For me and who I am, it’s much more important for me to have a skillset that is flexible to be adapted to a worst-case scenario like a terrorist attack or a mass shooting than it is to know what Al-Qaeada may be up to at this very moment.

One thing I learned as a photographer is how to improvise on the spot. If your location shoot is on hold because of a broken lighting accessory, a few A-Clamps, copious amounts of gaffer’s tape and a Leatherman on your hip are MUCH more useful than a big tool kit back in the studio.

A class in civilian counter-terrorism is the photographic equivalent of learning to light automobiles. Sure, it’s fun, and sure, you get some amazing results, but the fact is, the people who are good at specialized areas of photography tend to be good at just that area of their business, and no, you and your Nikon D70 will probably never be called on to shoot a bevy of supercars (Although I will say that having done such a shot in my career, they are a TREMOUNDOUS amount of fun and really push the limits of your logicstical and photographic abilities.).


Play the numbers. “Black swan” events like Aurora or Mumbai are horrible, but they are not likely (thank God!). Despite that,¬†there’s probably going to be a lot of people out there signing up for a class in counter-terrorism abnd they’ll probably have a rockin’ good time doing so, but that sort of thing is not my bag, baby. It seems to me that if you’re concerned about counter-terrorism, CPR certification, a CERT class and an alert mind will go a long, long way to keep your community safe, and leave the counter-intelligence to the pros.

For me and mine, I think some time on the range with Massad Ayoob or Larry Vickers would do me a lot more good than learning specific counter-terrorist techniques…

… at least until Mrs. ExKev finishes sewing that extra ballistics plate onto the back of my armored vest, that is.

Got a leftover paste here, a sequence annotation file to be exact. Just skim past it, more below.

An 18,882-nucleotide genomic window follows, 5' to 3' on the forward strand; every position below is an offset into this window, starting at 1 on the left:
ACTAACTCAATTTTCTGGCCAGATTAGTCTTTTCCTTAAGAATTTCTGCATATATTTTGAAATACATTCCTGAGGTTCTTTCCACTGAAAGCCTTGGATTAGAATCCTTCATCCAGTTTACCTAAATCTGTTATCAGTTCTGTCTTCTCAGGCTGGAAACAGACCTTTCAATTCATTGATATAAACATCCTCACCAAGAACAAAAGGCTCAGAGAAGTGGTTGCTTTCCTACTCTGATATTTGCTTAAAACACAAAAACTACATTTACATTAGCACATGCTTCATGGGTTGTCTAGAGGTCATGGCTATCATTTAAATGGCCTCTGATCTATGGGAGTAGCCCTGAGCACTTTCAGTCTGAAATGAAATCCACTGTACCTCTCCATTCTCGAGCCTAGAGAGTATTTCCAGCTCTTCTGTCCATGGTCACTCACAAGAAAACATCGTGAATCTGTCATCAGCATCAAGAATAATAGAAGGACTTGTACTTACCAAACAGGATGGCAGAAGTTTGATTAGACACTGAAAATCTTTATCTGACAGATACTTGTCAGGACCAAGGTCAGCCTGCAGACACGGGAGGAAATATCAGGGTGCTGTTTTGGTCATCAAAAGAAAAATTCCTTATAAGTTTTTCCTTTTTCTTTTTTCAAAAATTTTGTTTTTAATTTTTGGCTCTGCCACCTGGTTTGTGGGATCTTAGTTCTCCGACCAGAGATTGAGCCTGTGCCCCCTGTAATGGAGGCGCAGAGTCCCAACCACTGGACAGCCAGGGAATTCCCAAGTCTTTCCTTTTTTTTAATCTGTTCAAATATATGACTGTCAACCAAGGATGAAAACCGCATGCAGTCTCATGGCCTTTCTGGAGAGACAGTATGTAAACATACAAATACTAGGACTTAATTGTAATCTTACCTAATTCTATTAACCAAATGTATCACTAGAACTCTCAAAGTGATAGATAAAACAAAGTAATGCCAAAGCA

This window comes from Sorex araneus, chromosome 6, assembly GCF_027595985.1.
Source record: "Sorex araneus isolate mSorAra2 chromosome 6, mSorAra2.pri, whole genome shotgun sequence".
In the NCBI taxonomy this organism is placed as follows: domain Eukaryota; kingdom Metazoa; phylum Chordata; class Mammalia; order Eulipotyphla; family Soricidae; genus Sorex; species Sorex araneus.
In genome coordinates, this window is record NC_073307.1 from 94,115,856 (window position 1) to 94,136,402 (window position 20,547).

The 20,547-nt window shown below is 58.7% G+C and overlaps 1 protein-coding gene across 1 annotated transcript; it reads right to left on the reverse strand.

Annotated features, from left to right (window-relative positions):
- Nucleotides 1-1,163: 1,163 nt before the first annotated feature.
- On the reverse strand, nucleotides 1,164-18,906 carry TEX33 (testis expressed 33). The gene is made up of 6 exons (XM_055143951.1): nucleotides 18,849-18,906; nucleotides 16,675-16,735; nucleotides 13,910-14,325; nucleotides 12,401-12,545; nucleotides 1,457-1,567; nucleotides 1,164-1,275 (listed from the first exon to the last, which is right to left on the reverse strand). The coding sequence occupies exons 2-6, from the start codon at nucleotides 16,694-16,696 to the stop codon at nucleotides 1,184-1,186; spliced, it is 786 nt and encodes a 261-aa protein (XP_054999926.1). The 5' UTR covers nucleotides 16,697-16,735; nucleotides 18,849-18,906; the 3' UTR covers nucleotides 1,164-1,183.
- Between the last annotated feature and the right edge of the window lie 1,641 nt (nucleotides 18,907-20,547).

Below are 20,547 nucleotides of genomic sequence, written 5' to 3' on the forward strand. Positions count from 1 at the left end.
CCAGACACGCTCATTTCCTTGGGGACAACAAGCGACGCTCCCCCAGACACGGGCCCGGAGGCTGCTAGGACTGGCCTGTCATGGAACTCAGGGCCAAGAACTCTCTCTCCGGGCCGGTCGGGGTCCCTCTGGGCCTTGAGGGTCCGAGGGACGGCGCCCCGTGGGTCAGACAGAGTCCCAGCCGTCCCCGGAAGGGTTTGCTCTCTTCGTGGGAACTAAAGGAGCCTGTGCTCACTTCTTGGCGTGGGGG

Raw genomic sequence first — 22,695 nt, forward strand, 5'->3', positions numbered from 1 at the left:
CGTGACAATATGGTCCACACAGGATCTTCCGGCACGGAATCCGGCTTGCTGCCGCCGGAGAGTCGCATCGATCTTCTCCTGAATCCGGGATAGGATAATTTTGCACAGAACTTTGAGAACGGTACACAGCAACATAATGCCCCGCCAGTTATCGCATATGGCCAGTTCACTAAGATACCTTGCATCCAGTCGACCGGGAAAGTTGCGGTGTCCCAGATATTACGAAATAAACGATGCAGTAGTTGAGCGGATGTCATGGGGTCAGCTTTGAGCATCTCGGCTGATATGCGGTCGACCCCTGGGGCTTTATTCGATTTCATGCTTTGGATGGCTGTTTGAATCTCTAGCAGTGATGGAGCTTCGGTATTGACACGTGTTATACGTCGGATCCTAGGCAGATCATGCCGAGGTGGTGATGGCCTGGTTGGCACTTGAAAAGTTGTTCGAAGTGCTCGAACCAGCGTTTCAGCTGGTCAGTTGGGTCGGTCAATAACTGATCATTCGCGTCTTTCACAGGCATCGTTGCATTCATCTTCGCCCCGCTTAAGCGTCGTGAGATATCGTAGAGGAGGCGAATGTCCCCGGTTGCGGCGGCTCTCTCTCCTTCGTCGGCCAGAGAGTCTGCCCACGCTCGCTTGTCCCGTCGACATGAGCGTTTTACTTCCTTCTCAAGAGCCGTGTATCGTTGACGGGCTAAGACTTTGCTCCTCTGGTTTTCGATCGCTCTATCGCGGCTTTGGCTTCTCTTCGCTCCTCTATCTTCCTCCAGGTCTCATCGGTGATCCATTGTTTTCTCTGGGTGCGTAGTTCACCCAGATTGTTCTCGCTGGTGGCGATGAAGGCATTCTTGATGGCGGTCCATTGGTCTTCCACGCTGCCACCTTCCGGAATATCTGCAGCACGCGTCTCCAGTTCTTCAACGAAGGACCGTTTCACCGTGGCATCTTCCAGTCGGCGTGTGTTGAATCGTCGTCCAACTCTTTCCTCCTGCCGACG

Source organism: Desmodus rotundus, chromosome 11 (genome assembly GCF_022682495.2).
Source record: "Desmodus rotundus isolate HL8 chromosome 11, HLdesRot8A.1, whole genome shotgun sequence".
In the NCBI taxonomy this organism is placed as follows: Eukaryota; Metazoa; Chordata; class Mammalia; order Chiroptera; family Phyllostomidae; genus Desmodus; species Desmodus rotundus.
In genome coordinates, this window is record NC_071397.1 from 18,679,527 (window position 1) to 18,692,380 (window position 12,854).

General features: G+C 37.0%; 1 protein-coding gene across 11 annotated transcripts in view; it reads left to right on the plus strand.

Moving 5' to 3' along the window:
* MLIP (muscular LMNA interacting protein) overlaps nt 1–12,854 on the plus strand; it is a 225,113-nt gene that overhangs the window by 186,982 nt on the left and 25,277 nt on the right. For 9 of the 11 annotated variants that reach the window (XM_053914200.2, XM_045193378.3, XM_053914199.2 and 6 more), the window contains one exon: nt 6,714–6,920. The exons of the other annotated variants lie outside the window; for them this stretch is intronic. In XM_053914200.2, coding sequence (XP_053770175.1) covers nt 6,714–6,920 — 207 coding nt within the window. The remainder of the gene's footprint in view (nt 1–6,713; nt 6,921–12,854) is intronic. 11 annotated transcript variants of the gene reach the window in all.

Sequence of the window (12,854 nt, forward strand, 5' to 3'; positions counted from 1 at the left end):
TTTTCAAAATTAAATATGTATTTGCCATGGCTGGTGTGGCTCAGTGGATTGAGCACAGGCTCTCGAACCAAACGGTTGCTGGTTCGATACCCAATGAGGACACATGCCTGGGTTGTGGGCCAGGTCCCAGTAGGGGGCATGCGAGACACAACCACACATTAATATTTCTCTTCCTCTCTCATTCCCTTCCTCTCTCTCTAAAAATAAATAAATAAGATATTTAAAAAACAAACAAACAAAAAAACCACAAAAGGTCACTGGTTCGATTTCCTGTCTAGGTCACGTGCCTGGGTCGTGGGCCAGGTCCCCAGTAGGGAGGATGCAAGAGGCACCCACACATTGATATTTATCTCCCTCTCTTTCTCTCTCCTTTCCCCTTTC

Two Questions

Two questions

For those who think a CCW holder would have had no effect on the Aurora shooting: 

1. Would a lone policeman have made a difference in that theater? If so, why? *

2. What would be your best option for survival for you and your family in that situation other than huddling in a corner, praying you don’t get shot?¬†

I refuse to play the victim card and let life just happen to me. You may chose differently, but please allow me the right to defend my family’s lives, even if you chose not.¬†

* I’ve stood side by side on the firing line with a Maricopa County SWAT officer and a Federal Air Marshall and matched them shot for shot, and that was 2 years ago: I’m a MUCH better shot now. Tell me again how cops are better-trained than a CCW holder…¬†



Woke up this morning to grey skies and mud, thanks to last night’s dust storm haboob, and creaky joints and sore muscles thanks to¬†my dojo.¬†

3 gun ain’t happening today. Advil. Advil is happening today.¬†

It’s Not The Guns.

It’s not the guns.

The shooter in Colorado used an AR-15 rifle, a Remington 870 12 gauge shotgun and a .40 Glock pistol to further the needs of his insanity. The thing is, I’m going to use essentially the same gear tomorrow to participate in 3 Gun, a popular sport with nationwide TV coverage, namely…

an AR-15 rifle,

AR-15 for Competition

a 12 gauge shotgun (a semi-auto Mossberg versus a pump-action Remington)

Mossberg 930

and a 9mm CZ versus a .40 Glock.


Same devices, different outcome.

Now, I will confess that I’ve had some twinges within my soul over the last 24 hours as I deal with the fact that tools that I love and enjoy so much can be used to do such a horrorific act.

How could I not?

Honestly, though, if I thought for ONE SECOND that not owning firearms would instantly and forever banish such crimes from our world, I’d turn them in with pride.

But I can’t, and I won’t. The problem is not the gun, it’s the evil in mankind’s soul. That evil’s been with us since Cain and Abel, and it’s not going away anytime soon. Banish guns will not change that fact, they will only disarm the people trying to proctect themselves from that evil.

Quote Of The Day

Quote of the Day

“Took my kid to see Spiderman yesterday evening. That could have been us. And California refuses to let a 25 year Army infantryman carry a weapon.¬†I shot expert with the M9 last time. I don’t know if I could have stopped it if I was there & armed. I just know I couldn’t unarmed.”¬†

Kurt Schlichter

In the meantime, my thoughts and prayers are with the people of Colorado today. May they find the solace they are looking for, and may justice be swift and sure for the (alleged) person who did this crime.